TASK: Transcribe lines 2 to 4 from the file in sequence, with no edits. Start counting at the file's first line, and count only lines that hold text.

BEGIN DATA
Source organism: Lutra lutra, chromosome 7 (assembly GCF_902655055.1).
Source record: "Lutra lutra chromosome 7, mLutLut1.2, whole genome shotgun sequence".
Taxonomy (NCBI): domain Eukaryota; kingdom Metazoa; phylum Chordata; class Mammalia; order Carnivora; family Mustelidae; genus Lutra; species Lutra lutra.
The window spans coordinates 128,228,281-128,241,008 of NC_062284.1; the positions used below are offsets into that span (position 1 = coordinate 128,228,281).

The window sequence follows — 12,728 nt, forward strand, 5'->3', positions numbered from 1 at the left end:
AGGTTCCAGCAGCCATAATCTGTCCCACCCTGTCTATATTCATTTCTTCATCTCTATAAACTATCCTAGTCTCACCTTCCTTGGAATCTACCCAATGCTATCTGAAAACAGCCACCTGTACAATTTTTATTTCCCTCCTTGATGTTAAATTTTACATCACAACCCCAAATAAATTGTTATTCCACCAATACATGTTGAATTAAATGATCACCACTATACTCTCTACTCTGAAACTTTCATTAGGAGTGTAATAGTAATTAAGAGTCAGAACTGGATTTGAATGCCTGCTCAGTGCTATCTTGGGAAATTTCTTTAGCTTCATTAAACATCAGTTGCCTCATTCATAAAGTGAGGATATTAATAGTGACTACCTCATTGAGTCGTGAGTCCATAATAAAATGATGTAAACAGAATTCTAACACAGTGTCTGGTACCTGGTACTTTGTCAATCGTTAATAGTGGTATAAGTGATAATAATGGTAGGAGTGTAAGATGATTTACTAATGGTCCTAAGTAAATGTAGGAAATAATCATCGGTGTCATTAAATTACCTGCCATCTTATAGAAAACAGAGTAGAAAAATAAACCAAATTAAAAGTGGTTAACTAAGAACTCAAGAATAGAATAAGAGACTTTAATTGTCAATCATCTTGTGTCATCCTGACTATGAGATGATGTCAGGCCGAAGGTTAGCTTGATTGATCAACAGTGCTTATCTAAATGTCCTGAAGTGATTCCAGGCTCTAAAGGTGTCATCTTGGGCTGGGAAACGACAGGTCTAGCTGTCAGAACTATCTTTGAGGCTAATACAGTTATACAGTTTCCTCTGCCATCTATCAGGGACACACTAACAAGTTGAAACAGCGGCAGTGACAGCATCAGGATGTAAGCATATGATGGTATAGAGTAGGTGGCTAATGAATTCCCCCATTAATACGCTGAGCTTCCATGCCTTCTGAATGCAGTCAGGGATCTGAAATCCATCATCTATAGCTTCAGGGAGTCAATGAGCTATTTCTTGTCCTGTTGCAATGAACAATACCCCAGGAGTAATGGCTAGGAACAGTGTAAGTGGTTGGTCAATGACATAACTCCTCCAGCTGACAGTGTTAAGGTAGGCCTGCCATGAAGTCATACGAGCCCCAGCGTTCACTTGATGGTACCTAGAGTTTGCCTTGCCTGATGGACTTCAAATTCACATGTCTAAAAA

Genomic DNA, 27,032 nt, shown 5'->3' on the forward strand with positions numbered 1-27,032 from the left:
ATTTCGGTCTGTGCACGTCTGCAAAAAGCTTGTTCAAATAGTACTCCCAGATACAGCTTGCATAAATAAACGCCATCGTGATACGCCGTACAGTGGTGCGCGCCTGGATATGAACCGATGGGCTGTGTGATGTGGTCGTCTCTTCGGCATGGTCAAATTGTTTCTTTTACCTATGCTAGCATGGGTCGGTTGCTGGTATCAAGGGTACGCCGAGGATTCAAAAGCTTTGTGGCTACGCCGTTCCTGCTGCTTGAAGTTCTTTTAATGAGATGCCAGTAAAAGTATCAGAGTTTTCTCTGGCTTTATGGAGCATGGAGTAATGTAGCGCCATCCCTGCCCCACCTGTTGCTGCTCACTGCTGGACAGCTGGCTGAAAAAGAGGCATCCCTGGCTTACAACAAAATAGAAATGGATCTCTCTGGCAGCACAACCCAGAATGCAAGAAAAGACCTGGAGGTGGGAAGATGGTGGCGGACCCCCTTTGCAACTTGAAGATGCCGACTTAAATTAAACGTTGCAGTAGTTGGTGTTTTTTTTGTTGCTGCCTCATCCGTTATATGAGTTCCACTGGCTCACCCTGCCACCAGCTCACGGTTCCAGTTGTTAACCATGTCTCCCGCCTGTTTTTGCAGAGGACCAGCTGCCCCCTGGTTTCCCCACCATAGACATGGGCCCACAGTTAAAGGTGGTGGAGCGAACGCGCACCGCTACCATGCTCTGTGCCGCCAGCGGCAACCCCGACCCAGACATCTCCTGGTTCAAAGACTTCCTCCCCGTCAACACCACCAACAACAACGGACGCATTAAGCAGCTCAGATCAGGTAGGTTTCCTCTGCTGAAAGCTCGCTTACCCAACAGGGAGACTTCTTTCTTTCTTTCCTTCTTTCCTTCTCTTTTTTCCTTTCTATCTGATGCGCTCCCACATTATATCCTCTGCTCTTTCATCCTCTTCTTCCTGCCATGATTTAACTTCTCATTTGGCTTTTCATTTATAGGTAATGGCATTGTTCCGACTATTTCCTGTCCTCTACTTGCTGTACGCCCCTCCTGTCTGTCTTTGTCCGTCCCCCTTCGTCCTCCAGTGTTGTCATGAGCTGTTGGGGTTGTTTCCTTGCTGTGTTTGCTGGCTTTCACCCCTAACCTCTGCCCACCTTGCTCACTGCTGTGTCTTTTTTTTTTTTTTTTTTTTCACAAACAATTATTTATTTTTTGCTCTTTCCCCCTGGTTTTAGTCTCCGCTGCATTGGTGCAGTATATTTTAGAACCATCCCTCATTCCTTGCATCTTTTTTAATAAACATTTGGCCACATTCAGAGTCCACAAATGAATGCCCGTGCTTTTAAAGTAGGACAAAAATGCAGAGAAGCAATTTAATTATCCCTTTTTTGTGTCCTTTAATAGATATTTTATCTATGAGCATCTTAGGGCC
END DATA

Source record: "Lutra lutra chromosome 7, mLutLut1.2, whole genome shotgun sequence".
Taxonomy (NCBI): domain Eukaryota; kingdom Metazoa; phylum Chordata; class Mammalia; order Carnivora; family Mustelidae; genus Lutra; species Lutra lutra.
The window spans coordinates 128,228,281-128,241,008 of NC_062284.1; the positions used below are offsets into that span (position 1 = coordinate 128,228,281).